Once upon a time, Freddy has delivered a great series on connecting to NAV Web Services from a smorgasbord of technology flavors. If you are a .NET enthusiast, like me, the obvious choice is to connect through the tools that are at your disposal in Visual Studio: the proxy classes.
A proxy class is a class which wraps a Web service functionality into a strongly-typed .NET object, and allows simpler communication through Web services. It hides away all intricacies of SOAP communication, authentication, serialization and deserialization, and exposes simple, easy-to-use objects. Every NAV Web service results in a series of proxy classes, and in Visual Studio the generation of those classes is as simple as clicking a mouse a couple of times.
There are two types of proxy classes, and they get generated through two different technical choices: Web References or Service Reference.
As Freddy explains:
Add Web Reference is a wrapper over wsdl.exe and can be used to create proxies for .NET 1.1 or 2.0 clients. Of course this means when you are pointing to a WCF service you have to be pointing to an endpoint that uses basicHttpBinding.
Add Service Reference is a wrapper over svcutil.exe and also creates clients proxies. These proxies, however, can only be consumed by .NET 3.5 clients.
Beyond that, there are no obvious differences, and neither of them seems to provide an obvious benefit over the other. NAV Web services doesn’t care who consumes them and in which way – so performance on NAV side is not affected by the choice between these two. Difference in performance on client side has never been proven to exist (at least to my knowledge), so as long as dependency on .NET framework being used is the only constraint, you should be safe to go with either of these.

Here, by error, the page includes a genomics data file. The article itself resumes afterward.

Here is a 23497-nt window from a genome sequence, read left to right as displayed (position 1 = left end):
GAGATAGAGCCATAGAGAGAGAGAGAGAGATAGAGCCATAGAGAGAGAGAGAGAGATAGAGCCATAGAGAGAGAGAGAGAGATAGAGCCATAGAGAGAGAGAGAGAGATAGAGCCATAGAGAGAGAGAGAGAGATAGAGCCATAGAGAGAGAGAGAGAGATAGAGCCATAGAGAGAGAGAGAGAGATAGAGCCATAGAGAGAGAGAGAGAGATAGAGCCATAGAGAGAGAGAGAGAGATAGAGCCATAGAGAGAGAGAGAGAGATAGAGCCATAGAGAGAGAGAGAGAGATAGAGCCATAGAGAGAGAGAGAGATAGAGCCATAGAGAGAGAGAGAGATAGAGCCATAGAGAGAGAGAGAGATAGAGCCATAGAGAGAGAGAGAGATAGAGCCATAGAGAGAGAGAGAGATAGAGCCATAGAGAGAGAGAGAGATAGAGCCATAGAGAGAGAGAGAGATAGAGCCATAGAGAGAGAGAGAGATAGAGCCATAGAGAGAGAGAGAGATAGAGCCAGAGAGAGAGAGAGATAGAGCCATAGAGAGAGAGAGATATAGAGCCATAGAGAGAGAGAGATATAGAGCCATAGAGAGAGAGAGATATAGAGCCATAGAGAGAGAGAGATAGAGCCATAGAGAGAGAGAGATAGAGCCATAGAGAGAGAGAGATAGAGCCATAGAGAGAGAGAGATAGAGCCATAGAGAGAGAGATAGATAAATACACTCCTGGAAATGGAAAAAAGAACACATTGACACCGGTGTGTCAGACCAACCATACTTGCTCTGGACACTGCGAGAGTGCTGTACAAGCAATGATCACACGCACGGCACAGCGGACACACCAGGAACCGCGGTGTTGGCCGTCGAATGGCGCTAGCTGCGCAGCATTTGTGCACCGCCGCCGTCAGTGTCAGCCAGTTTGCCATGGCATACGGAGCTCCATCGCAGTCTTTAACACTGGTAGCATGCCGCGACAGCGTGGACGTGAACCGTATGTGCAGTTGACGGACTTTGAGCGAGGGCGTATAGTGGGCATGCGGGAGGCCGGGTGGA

Well, not quite so. There are considerations, and in the next two blog posts I’ll talk about two specific ones, one of which will definitely convince you to use Service Reference approach; and the other one which would have you consider using Web Reference approach instead.
Just in case you wondered if I have completed my “bug theater” series – I have not. What I decided to do is to give it a more practical aspect, and actually talk about Web services in a more generic way, focusing on solutions, rather than problems. So, the series of Web Reference vs. Service Reference will be just that – explanation of practical aspects of NAV Web services consumption, which explains certain issues in NAV Web services, and what effects they have on your choice of the type of proxy classes you’d use.
It’s Friday afternoon, and I want to keep it suspenseful (at least for those few who would read this ) – so see you all on Monday, when you can read about the first type of difference between Service Reference and Web Reference approaches from the point of view of a consumer.